DigitalNC: North Carolina's Digital Heritage

Digital North Carolina Blog

Digital North Carolina Blog

This blog is maintained by the staff of the North Carolina Digital Heritage Center and features highlights from the collections at DigitalNC, an online library of primary sources from institutions across North Carolina.

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Viewing entries tagged "newspapers"


The Future Outlook: Documenting African American Communities in Greensboro from WWII-1970’s

The Future Outlook, July 14, 1967, page 1

The Future Outlook, July 14, 1967, page 1

The Future Outlook, a community newspaper from Greensboro, NC, is now available on DigitalNC. Thanks to our partner, the University of North Carolina at Greensboro, nearly 25 years of the paper are now online and full-text searchable. The nearly 450 editions range from 1941-1947, 1949, 1952, and 1958-1972.

The Future Outlook served an African American community in Greensboro and documents major events from their perspective. Like community newspapers throughout North Carolina, the paper documented births, deaths, and events of its readership. Economic and business activities received a lot ink over the years, highlighting prominent black leaders in Guilford County, as well as, members of clubs and professional organizations. Elections and voting related activities are also well documented. Before each election, including smaller city and county elections, the paper published extensive district maps and voting information.

The Future Outlook, June 13, 1942, page 6

The Future Outlook, June 13, 1942, page 6

Another area that might be of interest for researchers is the paper’s coverage of local educational institutions. Greensboro is home to several historically black colleges and universities, including North Carolina A&T and Bennett College. Scholars and students at these universities are heavily covered, especially in during the 1960’s. Students on the Dean’s List, scholars who received grants (like the image above), fraternities and sororities,  and university conferences cover many front pages and serve as a record of university activities.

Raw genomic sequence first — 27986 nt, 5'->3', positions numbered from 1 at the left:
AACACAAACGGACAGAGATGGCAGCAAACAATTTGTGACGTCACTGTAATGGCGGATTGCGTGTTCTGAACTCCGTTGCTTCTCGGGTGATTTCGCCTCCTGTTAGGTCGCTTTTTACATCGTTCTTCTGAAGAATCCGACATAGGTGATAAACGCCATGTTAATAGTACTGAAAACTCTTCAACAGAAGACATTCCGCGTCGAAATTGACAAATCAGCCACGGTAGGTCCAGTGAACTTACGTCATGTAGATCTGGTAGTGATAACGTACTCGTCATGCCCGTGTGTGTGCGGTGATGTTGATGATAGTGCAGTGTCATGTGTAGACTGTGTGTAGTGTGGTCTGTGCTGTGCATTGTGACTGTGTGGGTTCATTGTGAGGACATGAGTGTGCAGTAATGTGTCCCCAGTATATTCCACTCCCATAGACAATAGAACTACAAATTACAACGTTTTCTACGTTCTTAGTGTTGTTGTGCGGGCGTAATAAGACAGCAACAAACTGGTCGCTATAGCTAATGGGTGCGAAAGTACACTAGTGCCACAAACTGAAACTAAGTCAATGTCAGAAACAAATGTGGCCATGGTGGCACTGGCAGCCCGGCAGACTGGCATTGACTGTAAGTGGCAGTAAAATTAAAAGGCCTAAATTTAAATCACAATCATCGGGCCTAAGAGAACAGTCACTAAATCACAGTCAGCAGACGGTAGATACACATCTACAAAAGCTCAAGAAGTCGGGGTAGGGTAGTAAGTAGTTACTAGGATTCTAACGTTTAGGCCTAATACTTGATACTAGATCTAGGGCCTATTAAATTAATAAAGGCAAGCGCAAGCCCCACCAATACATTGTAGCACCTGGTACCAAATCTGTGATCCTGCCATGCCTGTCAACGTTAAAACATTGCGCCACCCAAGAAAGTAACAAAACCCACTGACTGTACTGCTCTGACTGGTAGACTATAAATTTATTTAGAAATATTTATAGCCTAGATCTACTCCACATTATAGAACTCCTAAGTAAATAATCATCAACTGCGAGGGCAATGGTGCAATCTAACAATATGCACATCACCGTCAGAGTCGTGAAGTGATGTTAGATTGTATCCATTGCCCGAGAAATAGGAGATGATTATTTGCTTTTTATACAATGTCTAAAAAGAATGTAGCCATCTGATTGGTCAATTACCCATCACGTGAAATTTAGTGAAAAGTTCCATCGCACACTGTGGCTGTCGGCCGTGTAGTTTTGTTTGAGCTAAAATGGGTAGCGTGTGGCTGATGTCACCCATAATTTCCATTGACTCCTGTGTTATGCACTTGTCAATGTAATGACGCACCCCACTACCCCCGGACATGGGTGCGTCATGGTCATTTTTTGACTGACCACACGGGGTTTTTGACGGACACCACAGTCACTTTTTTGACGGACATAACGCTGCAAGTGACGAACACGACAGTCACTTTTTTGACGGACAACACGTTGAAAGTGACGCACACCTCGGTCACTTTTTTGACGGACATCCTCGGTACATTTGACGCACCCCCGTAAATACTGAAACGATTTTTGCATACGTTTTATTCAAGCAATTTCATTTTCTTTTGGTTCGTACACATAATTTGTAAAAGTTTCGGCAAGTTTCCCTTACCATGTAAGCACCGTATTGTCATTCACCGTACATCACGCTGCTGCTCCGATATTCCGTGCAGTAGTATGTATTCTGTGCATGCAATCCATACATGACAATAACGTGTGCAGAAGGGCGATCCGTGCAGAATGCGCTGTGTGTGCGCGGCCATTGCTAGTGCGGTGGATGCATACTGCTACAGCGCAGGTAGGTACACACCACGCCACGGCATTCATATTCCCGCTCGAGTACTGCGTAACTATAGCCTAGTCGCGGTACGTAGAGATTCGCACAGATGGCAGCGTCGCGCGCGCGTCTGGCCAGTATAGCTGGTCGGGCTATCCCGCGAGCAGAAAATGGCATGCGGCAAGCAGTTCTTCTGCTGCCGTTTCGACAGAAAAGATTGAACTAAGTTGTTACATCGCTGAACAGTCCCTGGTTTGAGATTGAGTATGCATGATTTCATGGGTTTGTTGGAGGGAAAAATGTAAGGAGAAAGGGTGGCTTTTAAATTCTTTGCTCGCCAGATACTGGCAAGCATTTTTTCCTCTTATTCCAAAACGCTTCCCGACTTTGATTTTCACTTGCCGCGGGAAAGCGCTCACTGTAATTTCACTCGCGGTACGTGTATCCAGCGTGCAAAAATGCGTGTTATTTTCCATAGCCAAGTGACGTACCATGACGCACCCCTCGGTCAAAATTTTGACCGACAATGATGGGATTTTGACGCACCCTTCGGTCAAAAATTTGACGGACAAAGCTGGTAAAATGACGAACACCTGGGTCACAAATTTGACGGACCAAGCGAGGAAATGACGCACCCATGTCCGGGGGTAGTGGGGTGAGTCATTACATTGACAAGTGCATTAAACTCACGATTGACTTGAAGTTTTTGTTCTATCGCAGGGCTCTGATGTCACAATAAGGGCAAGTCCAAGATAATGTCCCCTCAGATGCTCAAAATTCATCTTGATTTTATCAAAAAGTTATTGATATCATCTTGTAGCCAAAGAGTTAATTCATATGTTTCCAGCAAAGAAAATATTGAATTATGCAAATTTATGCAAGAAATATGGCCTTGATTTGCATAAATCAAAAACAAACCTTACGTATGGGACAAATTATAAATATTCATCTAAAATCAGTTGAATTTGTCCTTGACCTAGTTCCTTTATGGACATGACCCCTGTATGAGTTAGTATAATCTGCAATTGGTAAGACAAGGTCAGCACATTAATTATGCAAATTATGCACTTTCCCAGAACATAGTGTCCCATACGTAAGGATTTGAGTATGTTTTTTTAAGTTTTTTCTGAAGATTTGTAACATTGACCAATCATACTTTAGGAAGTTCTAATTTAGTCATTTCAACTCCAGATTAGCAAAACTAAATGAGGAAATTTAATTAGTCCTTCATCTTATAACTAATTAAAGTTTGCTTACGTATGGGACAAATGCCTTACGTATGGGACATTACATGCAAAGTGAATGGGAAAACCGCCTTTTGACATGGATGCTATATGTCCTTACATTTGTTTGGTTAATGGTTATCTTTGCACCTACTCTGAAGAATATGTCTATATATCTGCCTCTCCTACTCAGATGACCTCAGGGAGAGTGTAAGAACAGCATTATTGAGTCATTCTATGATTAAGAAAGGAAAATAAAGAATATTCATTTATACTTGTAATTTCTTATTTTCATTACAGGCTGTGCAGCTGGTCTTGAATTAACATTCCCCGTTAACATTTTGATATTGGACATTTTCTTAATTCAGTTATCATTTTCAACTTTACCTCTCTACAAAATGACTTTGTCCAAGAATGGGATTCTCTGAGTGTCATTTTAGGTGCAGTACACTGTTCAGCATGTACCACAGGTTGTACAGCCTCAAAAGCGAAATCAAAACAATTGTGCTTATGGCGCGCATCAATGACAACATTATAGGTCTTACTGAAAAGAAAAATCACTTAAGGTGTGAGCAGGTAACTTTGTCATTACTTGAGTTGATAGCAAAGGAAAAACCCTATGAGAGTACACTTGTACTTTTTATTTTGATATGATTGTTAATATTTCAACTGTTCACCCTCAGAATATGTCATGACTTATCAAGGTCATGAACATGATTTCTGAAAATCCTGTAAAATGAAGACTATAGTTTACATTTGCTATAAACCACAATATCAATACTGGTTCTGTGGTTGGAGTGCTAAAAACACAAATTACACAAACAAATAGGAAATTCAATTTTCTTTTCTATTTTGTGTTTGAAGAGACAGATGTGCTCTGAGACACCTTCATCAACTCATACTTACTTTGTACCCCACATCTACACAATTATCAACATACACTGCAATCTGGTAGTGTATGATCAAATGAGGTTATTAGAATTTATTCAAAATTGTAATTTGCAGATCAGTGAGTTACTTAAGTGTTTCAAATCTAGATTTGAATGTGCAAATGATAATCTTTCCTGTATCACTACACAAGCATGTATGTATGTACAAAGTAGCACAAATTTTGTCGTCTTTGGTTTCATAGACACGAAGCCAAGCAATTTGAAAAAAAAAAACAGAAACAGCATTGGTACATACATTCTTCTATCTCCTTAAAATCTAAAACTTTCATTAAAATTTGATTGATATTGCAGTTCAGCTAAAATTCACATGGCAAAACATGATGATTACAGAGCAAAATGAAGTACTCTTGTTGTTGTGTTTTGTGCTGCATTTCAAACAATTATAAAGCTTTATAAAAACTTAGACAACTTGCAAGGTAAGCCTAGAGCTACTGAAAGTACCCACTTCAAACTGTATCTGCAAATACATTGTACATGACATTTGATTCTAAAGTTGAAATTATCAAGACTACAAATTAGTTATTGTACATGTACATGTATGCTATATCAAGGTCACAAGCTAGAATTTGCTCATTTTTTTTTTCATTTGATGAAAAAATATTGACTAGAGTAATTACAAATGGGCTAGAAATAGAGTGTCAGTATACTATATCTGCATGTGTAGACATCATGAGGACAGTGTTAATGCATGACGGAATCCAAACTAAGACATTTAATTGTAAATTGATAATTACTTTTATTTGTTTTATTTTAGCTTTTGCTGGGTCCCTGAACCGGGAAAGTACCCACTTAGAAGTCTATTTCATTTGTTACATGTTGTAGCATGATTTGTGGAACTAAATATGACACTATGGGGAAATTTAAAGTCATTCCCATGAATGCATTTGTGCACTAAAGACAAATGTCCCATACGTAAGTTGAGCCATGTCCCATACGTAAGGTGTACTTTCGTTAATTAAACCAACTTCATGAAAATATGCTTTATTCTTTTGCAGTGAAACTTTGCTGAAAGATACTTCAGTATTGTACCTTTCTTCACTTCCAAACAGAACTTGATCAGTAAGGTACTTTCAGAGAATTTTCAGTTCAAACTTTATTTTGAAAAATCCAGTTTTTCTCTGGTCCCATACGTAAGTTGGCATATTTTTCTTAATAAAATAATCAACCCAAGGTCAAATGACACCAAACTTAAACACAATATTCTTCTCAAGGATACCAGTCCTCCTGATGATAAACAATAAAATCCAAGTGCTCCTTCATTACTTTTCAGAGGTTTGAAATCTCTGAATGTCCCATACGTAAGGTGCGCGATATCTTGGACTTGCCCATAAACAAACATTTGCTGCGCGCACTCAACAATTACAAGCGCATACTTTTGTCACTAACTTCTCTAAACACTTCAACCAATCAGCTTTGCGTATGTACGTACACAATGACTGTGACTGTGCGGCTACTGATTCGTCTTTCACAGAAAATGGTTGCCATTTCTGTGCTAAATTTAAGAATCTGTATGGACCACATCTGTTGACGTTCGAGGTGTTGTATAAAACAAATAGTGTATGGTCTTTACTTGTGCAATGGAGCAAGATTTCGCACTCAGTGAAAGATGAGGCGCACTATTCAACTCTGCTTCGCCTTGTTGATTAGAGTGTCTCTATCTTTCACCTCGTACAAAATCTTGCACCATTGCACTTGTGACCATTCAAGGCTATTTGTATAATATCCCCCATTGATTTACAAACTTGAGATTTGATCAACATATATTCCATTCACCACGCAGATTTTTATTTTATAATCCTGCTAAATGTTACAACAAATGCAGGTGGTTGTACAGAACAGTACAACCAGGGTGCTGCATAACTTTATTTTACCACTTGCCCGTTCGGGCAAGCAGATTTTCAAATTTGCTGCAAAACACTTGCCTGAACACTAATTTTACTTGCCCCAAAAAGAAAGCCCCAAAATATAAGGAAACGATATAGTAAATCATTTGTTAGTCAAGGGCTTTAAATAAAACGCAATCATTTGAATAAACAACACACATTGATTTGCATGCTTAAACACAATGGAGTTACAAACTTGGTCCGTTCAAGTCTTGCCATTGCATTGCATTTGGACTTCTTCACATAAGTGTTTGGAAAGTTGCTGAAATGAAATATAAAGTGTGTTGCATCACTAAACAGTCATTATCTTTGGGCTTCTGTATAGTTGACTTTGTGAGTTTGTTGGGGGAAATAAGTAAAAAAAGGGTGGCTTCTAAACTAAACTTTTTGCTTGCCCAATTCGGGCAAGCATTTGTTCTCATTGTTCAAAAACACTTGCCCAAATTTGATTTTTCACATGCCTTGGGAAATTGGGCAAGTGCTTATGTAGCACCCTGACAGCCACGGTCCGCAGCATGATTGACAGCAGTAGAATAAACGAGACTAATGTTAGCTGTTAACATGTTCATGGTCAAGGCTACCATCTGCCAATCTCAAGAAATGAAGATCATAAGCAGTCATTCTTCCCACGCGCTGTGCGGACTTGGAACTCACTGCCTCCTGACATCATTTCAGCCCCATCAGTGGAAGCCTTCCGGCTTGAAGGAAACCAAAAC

Also included in this batch are issues dating from 1941-1947, documenting the entirety of World War II and community reactions to it. Stories, advertisements, and political messages cover the pages during this period. The paper featured stories about locals who were working for the war effort, like Margaret Lanier. Lanier was a secretary in the Press Division of the Office of Facts and Figures. The Future Outlook published the photo on the left of her posing with seven new poster designs to be distributed for Flag Day in June 1942. In addition, there are many of the iconic war advertisements, posters and cartoons, featuring African American men and women.

 

The Future Outlook, September 12, 1942, page 4

The Future Outlook, September 12, 1942, page 4

The Future Outlook, September 26, 1942, page 4

The Future Outlook, September 26, 1942, page 4

 

To view all of the issues of the Future Outlook, please visit the following link. To view more community newspapers like this one, please visit the North Carolina Newspapers Collection and limit by “Community Papers.” You can also learn more about this partner, the University of North Carolina at Greensboro, by visiting the contributor page or visiting the website.


New Partner! The State Port Pilot from Margaret & James Harper, Jr. Library in Brunswick County

The State Port Pilot, January 8, 1936, page 6

The State Port Pilot, January 8, 1936, page 6

 

DigitalNC is happy to welcome a new partner, the Margaret and James Harper, Jr. Library. Located in Southport, Brunswick County,  this partner adds to our growing list of contributors representing coastal communities.

This partner’s first contribution is a decade of editions of a community newspaper. The State Port Pilot documents community life in Southport and the surrounding areas from 1935-1945. The paper could be an excellent resource for those interested in agriculture at the coast, with many of the stories, advertisements, and images dealing with tobacco farming in that part of the state. This resources is also full-text searchable, allowing for quick research by name and location.

The Pilot also is unique in its advertising techniques, especially during the 1930’s. Full page ads address readers directly with clean simple statements that changed each week. 

To learn more about the Margaret and James Harper, Jr. Library, please visit the contributor page or the website. To find a digitized newspaper from your community, browse the North Carolina Newspapers Collection.

 

The State Port Pilot, May 8, 1935, page 4

The State Port Pilot, May 8, 1935, page 4


Over 100 issues of The Franklin Times now available

A column in the Feb 11, 1910 issue urging boys from Franklin County to enter an upcoming corn growing competition.